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Yoonmo Sang

Degrees and background: 

Yoonmo Sang holds a Ph.D. in Media Studies from the University of Texas at Austin; an M.A. in Media Studies from the University of Wisconsin at Milwaukee; an M.A. in Journalism History/Journalism Policy & Law from Hanyang University, Seoul, South Korea; and a B.A. in Law from Hanyang University, Seoul, South Korea. He joined the faculty of Howard University in January 2016 as an assistant professor in the Department of Strategic, Legal and Management Communication at the Cathy Hughes School of Communications. Before joining the faculty of Howard, he worked for Shinhan Bank in South Korea, the Technology and Information Policy Institute at the University of Texas at Austin, and the American Library Association’s Office for Information Technology Policy in Washington, D.C.

Personal statement:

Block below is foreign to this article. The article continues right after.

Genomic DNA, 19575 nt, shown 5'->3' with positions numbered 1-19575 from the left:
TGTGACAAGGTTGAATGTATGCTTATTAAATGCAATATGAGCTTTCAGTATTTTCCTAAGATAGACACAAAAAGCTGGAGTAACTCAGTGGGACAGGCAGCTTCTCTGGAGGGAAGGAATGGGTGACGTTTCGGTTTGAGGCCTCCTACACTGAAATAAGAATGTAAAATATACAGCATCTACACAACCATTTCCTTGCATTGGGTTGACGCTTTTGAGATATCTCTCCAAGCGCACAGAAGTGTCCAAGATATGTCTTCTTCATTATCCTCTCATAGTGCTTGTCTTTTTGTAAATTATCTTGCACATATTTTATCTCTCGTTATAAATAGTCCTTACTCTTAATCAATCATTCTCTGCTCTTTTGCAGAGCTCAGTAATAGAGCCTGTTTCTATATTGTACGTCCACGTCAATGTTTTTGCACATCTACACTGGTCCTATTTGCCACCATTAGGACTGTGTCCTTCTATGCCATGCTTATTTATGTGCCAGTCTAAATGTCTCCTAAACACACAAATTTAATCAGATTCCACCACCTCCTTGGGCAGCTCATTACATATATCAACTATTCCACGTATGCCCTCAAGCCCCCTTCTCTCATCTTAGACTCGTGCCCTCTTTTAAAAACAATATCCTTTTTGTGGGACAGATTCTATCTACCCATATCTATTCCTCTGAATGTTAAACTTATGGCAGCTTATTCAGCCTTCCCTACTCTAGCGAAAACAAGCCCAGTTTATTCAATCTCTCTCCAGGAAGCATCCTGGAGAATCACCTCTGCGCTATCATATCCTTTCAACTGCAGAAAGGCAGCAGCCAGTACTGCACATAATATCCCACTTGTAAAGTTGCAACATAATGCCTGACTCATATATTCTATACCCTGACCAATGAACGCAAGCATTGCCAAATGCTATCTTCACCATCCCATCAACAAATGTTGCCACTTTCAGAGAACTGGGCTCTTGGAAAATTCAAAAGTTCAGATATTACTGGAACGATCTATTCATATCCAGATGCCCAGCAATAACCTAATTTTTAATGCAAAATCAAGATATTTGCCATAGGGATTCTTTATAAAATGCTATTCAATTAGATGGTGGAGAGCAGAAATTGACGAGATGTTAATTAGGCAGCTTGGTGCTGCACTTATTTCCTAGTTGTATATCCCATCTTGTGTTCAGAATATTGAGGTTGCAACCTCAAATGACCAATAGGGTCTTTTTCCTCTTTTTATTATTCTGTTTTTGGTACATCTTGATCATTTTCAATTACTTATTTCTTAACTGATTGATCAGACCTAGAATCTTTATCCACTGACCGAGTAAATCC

Sang's main research interest focuses on the question of how various stakeholders are advantaged and disadvantaged by new socio-technological developments. Based on this overarching research question, he has developed three substantive areas of inquiry that include but are not limited to: 1) socio-legal implications of both emerging and traditional media, 2) civic and community engagement through social and emerging media, and 3) individuals’ attitudes and behavioral intentions regarding new media technologies. His studies have been published in a wide range of peer-reviewed journals that include the International Journal of Communication, Computers in Human Behavior, Journal of Medical Systems, Telematics and Informatics, American Behavioral Scientist, Journal of Media Law and Ethics, and Communication Law and Policy, among others. He is a member of the editorial board for the Journal of Media Law, Ethics, and Policy (Korean Journal) and Social Media + Society. He joined Howard Media Group believing that engaged scholarship in media law and policy is greatly needed as part of collaborating with a range of organizations that share the same goal of bringing positive changes to society through meaningful policy conversations.